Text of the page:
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‘Cruel’ water


Anesta Henry

‘Cruel’ water

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Oslyne Davis, 78, of 3rd Avenue, Chapman Lane, St Michael, had to be rescued yesterday from her modest home as flood water rushed in.
Speaking after heavy rains had drenched the island between Saturday evening and yesterday morning, Davis complained that this was not the first time she was forced to seek refuge at her neighbour’s.
“The house is full of water . . . . The water just kept rising and almost touched my bed. I have been living out here for almost 12 years now, and all the time this is happening. Every year the area floods and I have to leave my house.”
One of Davis’ rescuers, Thomas Feilcien, said while he was accustomed to seeing the area flooded, this time was “cruel”.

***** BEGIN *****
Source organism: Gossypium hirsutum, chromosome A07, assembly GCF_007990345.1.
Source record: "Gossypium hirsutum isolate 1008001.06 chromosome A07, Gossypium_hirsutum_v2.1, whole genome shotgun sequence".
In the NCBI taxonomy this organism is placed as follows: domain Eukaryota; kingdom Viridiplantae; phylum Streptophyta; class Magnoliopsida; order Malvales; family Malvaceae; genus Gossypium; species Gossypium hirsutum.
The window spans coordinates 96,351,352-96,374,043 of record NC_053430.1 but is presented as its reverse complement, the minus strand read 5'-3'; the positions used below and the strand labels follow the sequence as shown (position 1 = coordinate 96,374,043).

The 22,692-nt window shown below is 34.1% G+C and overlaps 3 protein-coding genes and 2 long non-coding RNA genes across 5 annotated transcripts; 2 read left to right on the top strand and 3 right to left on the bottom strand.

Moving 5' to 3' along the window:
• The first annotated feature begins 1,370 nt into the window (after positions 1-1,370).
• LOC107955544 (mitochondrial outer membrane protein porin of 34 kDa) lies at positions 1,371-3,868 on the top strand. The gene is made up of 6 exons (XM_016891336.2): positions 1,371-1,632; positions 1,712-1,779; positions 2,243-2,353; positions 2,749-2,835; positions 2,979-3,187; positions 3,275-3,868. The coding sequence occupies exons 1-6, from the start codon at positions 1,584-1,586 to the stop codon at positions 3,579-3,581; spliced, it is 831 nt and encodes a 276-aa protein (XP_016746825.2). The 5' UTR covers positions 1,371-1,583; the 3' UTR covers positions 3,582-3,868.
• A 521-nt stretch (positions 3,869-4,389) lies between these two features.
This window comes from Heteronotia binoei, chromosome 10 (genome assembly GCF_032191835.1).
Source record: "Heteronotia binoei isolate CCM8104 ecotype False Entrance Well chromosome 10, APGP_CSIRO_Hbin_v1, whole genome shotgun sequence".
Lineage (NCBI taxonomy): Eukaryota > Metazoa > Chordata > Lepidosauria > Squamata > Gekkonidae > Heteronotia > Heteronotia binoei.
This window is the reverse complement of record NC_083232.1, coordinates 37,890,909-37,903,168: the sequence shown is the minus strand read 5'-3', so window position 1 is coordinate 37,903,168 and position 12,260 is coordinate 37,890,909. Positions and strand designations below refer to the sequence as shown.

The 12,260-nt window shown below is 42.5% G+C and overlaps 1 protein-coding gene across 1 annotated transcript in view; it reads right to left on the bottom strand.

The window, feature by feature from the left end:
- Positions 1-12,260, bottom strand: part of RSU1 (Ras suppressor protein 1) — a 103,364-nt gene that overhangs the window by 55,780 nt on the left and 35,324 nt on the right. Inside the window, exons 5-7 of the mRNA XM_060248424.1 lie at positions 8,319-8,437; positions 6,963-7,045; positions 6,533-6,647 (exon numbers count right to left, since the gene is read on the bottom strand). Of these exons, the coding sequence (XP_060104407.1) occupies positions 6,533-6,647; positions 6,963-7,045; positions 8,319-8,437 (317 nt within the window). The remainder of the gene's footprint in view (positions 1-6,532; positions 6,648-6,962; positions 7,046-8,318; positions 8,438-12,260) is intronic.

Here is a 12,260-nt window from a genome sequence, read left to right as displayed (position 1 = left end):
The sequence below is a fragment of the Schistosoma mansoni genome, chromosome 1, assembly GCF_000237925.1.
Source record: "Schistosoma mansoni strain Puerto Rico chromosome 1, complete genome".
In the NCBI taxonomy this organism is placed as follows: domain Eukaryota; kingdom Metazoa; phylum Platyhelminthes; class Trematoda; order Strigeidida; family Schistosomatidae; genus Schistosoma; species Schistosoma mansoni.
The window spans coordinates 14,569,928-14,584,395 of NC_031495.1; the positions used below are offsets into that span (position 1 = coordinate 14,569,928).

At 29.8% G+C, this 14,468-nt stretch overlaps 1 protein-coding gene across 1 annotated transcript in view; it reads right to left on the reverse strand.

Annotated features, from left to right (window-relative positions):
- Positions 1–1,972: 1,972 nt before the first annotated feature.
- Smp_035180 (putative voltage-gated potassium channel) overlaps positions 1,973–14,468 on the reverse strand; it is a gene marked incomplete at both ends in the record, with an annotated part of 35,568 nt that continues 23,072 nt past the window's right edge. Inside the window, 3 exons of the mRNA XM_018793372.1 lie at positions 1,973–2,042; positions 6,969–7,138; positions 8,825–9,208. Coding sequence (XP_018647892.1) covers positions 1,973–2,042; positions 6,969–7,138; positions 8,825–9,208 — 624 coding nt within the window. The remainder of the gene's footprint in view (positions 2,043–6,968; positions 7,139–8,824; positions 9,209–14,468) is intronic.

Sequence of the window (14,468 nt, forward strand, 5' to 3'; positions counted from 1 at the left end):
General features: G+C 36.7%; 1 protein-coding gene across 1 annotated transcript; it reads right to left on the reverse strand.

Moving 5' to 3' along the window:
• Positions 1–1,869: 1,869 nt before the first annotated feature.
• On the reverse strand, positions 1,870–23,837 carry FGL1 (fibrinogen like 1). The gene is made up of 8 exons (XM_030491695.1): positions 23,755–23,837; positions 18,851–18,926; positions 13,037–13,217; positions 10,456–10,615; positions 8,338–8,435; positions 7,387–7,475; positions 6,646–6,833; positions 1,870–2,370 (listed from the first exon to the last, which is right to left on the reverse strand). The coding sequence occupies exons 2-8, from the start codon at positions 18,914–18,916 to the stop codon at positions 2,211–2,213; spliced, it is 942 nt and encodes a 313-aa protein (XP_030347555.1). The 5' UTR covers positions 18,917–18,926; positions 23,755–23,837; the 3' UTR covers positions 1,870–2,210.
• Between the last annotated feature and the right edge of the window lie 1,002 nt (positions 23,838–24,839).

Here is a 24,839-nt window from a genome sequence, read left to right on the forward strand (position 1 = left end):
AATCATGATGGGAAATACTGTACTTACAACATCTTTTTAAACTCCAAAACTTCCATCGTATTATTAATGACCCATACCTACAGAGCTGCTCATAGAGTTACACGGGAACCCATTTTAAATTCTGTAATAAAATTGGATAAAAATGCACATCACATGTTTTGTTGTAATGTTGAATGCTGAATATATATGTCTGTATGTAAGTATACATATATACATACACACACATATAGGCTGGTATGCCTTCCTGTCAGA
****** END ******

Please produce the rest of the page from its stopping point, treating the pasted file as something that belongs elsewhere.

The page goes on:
“When the flooding started, I immediately knew what was going to happen; so I started packing the things on the floor on top of tables and chairs . . . . We keep complaining, but nothing new is happening,” voiced Feilcien.
At her Bank Hall Cross Road home, 74-year-old Magaret Blasse cried out that “since last October my roof was damaged by storm Tomas. Now, look at what has happened, the tarpaulin which was sheltering me gone!
“All of my books . . . are soaked. The chairs and the beds are soaked. Since last year, every time the rain falls this is what happens to me.”
Over in Snagg Land, Savannah Road, Bush Hall, St Michael, Cathyann Wood was still in shock after heavy showers “took a big chunk” of her neighbour’s land leaving a large opening.
At Spring Garden, where there are Courts Barbados appliance and furniture warehouses, a significant amount of water had to be pumped off the property. Sales and distribution director Steve Alleyne said that while the appliance warehouse was untouched, that which housed the furniture suffered minor flooding, but none of its contents was damaged.
He stressed, however, that the problem was that the canal at the back of the building was not big enough to handle any large capacity of water.

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